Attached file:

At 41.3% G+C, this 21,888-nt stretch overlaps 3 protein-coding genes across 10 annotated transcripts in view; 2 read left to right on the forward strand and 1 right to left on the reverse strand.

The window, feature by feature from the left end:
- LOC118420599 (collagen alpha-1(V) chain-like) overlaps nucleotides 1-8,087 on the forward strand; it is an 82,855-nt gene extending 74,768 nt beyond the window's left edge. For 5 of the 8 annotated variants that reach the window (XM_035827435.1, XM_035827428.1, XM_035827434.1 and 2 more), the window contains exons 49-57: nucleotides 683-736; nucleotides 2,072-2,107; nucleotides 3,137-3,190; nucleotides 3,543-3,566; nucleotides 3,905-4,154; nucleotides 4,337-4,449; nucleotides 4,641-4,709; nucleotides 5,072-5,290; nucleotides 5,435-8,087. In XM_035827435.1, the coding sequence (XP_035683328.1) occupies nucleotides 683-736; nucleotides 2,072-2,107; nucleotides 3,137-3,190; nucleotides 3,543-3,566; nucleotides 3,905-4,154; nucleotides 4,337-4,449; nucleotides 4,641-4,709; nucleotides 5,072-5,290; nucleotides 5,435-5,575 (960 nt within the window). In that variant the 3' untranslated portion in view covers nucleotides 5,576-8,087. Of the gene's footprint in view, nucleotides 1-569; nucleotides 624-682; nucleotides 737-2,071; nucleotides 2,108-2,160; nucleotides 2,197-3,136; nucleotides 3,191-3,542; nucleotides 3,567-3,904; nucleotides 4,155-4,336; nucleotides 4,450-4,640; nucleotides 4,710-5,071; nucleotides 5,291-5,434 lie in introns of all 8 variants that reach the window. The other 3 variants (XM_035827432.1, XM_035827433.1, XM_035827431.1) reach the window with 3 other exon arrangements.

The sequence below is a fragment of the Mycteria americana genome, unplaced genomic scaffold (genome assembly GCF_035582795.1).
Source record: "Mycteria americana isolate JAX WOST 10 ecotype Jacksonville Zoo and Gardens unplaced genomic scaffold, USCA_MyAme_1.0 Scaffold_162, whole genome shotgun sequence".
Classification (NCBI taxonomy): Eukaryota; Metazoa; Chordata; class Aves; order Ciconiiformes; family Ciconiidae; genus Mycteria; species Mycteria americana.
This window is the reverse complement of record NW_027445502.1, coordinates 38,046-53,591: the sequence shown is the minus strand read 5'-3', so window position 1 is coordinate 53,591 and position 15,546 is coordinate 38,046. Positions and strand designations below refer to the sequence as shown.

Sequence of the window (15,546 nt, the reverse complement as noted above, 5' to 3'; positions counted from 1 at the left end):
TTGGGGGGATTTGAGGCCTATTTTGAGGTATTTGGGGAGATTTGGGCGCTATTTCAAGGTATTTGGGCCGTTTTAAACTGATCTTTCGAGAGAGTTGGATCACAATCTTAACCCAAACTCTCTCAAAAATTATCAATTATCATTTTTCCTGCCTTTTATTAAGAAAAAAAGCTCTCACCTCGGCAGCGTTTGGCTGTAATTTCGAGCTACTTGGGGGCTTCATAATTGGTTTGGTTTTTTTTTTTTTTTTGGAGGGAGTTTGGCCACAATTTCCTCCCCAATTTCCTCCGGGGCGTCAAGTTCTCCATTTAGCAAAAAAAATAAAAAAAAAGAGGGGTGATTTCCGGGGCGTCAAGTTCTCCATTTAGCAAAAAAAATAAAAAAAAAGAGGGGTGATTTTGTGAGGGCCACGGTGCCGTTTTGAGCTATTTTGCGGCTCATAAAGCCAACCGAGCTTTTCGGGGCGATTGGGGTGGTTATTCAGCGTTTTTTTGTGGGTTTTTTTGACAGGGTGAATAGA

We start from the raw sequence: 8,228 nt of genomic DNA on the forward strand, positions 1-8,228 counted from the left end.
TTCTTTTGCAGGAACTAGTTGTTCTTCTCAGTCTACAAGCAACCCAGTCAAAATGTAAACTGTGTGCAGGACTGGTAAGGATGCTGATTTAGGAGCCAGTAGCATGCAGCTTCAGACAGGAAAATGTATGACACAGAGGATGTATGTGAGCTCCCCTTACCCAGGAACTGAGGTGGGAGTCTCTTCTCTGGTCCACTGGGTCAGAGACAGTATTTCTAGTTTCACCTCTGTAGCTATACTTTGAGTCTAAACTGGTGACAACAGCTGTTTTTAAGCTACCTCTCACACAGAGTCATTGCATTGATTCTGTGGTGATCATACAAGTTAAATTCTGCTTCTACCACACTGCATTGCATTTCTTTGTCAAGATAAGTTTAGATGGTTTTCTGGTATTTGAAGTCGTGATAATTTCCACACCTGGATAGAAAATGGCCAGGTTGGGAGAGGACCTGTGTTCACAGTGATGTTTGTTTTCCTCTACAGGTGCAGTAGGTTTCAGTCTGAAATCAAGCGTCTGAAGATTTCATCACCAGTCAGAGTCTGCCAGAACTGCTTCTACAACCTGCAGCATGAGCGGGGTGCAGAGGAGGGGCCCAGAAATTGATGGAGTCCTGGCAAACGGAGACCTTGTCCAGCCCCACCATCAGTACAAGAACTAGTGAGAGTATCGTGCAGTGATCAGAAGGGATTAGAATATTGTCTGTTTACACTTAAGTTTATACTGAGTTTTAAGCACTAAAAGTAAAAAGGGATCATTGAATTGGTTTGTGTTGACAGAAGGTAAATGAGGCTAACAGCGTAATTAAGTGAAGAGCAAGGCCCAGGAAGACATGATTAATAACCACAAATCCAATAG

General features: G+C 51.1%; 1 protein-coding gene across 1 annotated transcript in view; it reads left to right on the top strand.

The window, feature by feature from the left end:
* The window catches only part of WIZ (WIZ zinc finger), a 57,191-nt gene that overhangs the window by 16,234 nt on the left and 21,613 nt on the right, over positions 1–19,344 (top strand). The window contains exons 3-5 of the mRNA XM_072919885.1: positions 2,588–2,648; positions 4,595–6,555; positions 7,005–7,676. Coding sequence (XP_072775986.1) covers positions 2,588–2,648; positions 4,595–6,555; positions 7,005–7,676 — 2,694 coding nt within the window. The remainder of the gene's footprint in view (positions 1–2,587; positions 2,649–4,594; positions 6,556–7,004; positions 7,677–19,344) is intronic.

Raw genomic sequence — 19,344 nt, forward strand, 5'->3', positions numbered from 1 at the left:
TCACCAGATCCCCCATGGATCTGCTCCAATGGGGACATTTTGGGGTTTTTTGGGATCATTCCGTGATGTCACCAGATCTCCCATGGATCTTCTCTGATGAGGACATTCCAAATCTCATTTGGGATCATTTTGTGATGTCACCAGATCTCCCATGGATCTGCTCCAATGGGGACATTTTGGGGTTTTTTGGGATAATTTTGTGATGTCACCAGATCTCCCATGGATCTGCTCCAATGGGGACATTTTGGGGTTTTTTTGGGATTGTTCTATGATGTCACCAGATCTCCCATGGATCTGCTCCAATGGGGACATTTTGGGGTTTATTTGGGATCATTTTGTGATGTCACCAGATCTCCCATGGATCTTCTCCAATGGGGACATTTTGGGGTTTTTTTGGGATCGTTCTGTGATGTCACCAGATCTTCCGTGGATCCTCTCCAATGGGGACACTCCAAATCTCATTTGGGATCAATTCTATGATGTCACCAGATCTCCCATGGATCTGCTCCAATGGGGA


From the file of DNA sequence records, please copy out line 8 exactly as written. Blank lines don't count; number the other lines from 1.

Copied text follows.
Sequence of the window (15,546 nt, the reverse complement as noted above, 5' to 3'; positions counted from 1 at the left end):